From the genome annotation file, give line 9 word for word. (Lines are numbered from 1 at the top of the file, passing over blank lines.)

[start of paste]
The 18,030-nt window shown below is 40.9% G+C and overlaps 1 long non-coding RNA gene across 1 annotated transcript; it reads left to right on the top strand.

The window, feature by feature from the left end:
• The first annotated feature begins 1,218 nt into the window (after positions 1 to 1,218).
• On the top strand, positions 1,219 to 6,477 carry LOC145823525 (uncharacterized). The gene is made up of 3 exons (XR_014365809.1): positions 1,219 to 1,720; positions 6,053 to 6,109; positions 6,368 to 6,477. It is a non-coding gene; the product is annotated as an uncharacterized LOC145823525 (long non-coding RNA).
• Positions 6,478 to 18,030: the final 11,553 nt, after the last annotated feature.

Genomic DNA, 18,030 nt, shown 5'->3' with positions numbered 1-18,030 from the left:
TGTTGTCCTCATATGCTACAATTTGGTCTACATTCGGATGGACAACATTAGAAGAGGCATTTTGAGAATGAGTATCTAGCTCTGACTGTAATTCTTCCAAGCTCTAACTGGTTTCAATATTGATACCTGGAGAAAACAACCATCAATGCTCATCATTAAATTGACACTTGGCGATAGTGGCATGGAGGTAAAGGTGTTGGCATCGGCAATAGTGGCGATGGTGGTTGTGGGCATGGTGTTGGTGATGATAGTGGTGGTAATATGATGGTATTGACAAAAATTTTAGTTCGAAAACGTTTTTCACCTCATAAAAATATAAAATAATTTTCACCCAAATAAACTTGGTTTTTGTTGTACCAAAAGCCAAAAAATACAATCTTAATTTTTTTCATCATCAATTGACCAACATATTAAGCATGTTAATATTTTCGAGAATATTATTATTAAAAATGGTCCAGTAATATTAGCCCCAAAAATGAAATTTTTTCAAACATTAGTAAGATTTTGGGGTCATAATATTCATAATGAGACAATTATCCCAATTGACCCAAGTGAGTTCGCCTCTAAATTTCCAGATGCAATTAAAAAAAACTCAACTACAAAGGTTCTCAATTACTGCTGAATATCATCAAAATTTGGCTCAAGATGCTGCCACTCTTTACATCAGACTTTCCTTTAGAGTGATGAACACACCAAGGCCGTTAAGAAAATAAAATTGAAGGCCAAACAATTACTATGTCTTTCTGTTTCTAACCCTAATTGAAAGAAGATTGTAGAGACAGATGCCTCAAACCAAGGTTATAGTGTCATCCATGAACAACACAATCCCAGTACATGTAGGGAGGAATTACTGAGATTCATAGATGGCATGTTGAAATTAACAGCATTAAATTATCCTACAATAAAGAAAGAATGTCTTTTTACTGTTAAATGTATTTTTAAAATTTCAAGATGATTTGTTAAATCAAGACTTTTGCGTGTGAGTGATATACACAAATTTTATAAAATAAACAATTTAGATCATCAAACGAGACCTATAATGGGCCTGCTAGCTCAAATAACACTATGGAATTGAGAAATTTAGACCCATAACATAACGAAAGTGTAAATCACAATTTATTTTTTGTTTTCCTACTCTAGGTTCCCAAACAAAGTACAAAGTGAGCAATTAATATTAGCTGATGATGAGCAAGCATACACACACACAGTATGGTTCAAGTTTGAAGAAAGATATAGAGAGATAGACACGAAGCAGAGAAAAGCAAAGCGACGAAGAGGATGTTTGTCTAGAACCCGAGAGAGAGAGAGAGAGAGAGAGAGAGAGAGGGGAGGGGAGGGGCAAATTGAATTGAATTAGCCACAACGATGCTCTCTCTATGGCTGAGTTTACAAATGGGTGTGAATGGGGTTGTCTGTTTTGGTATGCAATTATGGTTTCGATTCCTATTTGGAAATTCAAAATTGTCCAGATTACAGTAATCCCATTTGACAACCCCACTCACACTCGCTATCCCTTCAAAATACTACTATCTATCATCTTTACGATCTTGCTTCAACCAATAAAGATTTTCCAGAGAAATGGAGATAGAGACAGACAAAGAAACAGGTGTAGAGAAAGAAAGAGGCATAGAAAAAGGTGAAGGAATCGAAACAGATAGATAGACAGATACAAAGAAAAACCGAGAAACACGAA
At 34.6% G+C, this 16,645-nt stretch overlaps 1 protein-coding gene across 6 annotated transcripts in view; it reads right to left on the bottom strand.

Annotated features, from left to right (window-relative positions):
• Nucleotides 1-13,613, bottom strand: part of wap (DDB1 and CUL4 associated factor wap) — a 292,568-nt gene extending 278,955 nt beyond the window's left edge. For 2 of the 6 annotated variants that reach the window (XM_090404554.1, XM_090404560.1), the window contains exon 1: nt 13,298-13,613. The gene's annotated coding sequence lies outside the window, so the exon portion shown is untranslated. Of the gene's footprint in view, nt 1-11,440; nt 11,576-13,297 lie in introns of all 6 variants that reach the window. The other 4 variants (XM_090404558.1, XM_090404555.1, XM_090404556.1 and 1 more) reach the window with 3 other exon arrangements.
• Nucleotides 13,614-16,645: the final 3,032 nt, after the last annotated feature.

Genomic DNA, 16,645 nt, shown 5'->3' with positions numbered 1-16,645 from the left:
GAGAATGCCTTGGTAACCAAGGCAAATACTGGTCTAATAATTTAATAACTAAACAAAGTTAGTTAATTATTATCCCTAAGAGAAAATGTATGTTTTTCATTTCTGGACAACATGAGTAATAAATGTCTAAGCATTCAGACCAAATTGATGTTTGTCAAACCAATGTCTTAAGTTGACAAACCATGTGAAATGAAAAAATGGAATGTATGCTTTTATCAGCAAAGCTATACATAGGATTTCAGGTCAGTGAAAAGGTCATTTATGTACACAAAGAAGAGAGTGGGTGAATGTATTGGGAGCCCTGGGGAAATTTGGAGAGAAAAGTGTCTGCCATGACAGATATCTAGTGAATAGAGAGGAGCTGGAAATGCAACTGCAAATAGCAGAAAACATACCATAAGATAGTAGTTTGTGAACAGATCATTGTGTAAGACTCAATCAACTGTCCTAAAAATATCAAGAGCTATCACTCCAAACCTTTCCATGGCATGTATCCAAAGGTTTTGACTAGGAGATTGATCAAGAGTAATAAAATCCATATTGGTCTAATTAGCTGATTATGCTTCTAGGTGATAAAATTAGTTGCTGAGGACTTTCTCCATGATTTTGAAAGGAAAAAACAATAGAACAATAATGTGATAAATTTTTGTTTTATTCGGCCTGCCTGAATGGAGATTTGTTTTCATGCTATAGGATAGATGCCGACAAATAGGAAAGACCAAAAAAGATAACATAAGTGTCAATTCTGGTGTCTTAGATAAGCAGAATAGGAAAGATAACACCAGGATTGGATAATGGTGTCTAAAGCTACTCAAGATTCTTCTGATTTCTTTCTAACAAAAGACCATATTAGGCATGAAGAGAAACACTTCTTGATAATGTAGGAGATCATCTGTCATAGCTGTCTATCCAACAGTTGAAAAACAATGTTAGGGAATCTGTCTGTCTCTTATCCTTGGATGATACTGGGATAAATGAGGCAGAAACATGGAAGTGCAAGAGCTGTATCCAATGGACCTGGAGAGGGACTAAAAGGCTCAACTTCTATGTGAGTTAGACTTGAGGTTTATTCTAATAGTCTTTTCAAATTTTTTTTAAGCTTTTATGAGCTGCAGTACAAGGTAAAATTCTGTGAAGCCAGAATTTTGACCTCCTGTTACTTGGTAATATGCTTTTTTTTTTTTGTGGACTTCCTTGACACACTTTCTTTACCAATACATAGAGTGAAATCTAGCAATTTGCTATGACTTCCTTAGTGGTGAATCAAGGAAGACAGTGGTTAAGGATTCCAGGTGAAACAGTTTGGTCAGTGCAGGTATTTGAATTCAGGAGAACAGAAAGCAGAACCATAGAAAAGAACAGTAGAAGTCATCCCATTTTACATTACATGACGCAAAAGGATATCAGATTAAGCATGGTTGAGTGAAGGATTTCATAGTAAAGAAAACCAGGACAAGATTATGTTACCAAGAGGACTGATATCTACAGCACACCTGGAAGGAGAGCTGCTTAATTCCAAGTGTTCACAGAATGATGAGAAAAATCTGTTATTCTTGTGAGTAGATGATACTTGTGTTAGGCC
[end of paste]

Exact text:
Annotated features, from left to right (window-relative positions):